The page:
If Injured In Custody How Should You Proceed?

We are all familiar with the Miranda warning; that short speech police officers are said to make when making an arrest to ensure that the detainee knows all their rights while in police custody. The right to remain silent, the right to an attorney, so on and so forth. While the specifics of the warning may vary according to circumstances, despite the fairly uniform rendition on TV, it does underline a fundamental point in regards to being in custody: you still have rights. One of these rights is the protection from bodily harm.

So if you are injured while in custody, how should you proceed?

Establishing Liability

The first case in any lawsuit is working out who is responsible for your injury while in custody. This is crucial if you want the case to proceed in your favor, as you need to work out whom to take to court first. If the injury suffered was attained through the direct or indirect action of the local police department, then you can take them to court. So think very carefully: when were you injured, where did it happen, how did it happen, and who could reasonably have been responsible or prevented it?

You can sue for injuries suffered by inaction; it should be noted. In legalese, this is called negligence. So, for example, if you are given food while in police custody that later gives you food poisoning because it was improperly cooked, you can sue for negligence. Likewise, if the injury you’ve suffered gets worse because the police denied you access to medical assistance, you can again sue for negligence.

Another case where you may sue the police department is if you are injured by another inmate. The police officers should know who is in which cell, and how dangerous occupants within them are. If you’ve been detained for being drunk and disorderly and are placed next to someone who’s considered to be dangerous, the police are responsible for any damages you suffer. They have a responsibility not only to keep you detained for as long as you are in police custody, but also to keep you safe and in good health. Always keep that in mind.

If Injured In Custody How Should You Proceed

Provide Proof

That is another crucial matter with lawsuits regardless of the nature of them. You need to be able to prove it was the other party who was responsible. For that, police departments are very useful depositories of evidence. As a matter of procedure, police departments must always keep extensive records of any interaction between them and a suspect held in their custody. This includes interrogations and interviews, and also frequently involves video recordings. Thus, if a police officer was directly responsible for your injury, such as by assaulting you, you can immediately provide physical evidence in court.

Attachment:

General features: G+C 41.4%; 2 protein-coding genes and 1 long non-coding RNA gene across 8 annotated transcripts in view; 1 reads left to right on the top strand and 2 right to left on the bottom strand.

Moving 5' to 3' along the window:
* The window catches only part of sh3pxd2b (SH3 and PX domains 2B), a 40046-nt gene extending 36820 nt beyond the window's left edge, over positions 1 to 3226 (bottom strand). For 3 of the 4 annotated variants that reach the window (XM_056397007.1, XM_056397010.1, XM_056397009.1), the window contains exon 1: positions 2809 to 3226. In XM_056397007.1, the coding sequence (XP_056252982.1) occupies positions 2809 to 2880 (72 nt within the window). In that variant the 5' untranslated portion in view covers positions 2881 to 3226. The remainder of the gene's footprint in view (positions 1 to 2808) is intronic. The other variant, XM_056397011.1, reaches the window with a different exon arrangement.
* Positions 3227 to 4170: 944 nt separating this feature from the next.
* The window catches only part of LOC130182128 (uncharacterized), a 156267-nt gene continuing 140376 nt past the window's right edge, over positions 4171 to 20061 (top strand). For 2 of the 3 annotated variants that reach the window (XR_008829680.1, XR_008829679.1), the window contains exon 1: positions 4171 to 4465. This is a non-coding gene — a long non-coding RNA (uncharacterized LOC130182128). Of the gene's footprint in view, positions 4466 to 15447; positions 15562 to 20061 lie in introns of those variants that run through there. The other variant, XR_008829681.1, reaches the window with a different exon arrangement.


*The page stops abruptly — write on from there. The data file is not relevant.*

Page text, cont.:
The presence of a lawyer within the police department while under arrest is also a crucial way to help strengthen a case, as they can provide legal advice and better represent you during questioning. You have the legal right to representation by an attorney – even if you cannot normally afford one, the state will provide you one at their expense. Always make sure that you have a lawyer present. The police cannot legally deny you access to one if you request their presence.

Accepting Responsibility

You must be honest here: did you in any way provoke the police into giving you the injury? Here you must think reasonably. You are under police custody, and they do have a responsibility to keep you restrained as well as protect themselves and other people within their care. Therefore, there are circumstances where you waive liability if you act incorrectly.

Specifically, if you try to forcibly escape custody, assault a police officer, or assault another person within your holding cell, and suffer bodily harm during the process, the court may decide to not hold up the case. You were directly responsible for that injury. It may proceed if the police used unreasonable force to keep you detained, such as by hitting you repeatedly with a baton even when you’ve been subdued, or else caused you unreasonable distress in the process or aftermath. However, you need to be able to provide extensive evidence if you expect the case to proceed.

If ever you are uncertain whether or not you do have a case against the police department, you can always seek legal advice. Many attorneys such as David Heil, P.A., offer their services as legal consultants, for a fee, and can quickly examine a case to see whether or not you have something strong enough to hold in court. They can also provide further advice on how to proceed with your case, whom to contact, and how you should pursue it. Should you have been provided a lawyer while in custody, they too can help oversee your legal rights and liberties, and help ensure you get all the legal help you need if you so require.

Christian Mills is a freelance writer with a specialty in law and legal matters, and strives to make sure his audience remembers their legal rights remain in effect regardless of where they are. If you wish to learn more about Christian you can visit on Google+.